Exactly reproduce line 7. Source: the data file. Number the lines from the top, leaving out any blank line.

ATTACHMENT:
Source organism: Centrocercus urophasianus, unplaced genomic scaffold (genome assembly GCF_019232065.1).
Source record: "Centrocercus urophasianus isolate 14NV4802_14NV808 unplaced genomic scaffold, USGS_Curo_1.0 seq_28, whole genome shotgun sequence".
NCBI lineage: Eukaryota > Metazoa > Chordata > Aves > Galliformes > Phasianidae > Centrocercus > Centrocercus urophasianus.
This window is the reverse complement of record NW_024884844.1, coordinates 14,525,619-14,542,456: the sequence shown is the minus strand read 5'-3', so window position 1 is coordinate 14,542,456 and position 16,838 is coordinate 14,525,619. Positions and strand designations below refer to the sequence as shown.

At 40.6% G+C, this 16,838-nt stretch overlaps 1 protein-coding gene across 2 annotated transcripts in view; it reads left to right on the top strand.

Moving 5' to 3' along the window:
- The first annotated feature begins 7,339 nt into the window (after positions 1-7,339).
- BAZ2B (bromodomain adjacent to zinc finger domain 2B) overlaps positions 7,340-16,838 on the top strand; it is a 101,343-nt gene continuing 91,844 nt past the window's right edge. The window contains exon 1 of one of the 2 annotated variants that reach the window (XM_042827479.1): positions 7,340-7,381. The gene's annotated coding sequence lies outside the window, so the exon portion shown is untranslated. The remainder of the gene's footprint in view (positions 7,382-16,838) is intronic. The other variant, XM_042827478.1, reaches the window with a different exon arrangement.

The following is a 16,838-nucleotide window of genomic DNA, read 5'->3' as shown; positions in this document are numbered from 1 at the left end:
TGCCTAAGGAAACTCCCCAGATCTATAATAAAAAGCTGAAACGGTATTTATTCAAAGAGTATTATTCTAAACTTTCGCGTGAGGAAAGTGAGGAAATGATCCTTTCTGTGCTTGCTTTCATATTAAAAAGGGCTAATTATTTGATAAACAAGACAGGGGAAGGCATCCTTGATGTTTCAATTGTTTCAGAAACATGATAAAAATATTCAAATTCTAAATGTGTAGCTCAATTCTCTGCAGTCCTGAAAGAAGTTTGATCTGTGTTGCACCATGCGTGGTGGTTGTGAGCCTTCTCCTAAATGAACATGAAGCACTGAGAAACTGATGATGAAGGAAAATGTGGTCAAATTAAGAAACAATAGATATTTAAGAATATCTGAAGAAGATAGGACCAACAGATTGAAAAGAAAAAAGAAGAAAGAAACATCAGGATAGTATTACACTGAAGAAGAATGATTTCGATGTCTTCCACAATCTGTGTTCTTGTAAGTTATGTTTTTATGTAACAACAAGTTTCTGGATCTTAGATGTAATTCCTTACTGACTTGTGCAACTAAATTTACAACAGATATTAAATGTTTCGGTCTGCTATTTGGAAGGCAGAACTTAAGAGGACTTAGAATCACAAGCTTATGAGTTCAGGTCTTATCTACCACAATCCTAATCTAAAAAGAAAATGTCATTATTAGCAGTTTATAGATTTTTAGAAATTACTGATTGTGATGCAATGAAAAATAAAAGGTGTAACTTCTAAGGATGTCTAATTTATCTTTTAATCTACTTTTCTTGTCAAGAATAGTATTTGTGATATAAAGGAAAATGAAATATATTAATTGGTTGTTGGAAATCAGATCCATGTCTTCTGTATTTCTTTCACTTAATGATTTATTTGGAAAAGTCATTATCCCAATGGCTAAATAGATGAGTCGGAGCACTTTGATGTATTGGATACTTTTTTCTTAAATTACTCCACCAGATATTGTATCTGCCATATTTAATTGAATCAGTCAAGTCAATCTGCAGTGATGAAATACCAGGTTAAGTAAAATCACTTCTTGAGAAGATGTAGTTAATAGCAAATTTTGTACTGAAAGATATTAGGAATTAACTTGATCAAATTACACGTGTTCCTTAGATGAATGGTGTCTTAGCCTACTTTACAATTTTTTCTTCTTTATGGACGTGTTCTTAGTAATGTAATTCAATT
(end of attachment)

- The first annotated feature begins 7,339 nt into the window (after positions 1-7,339).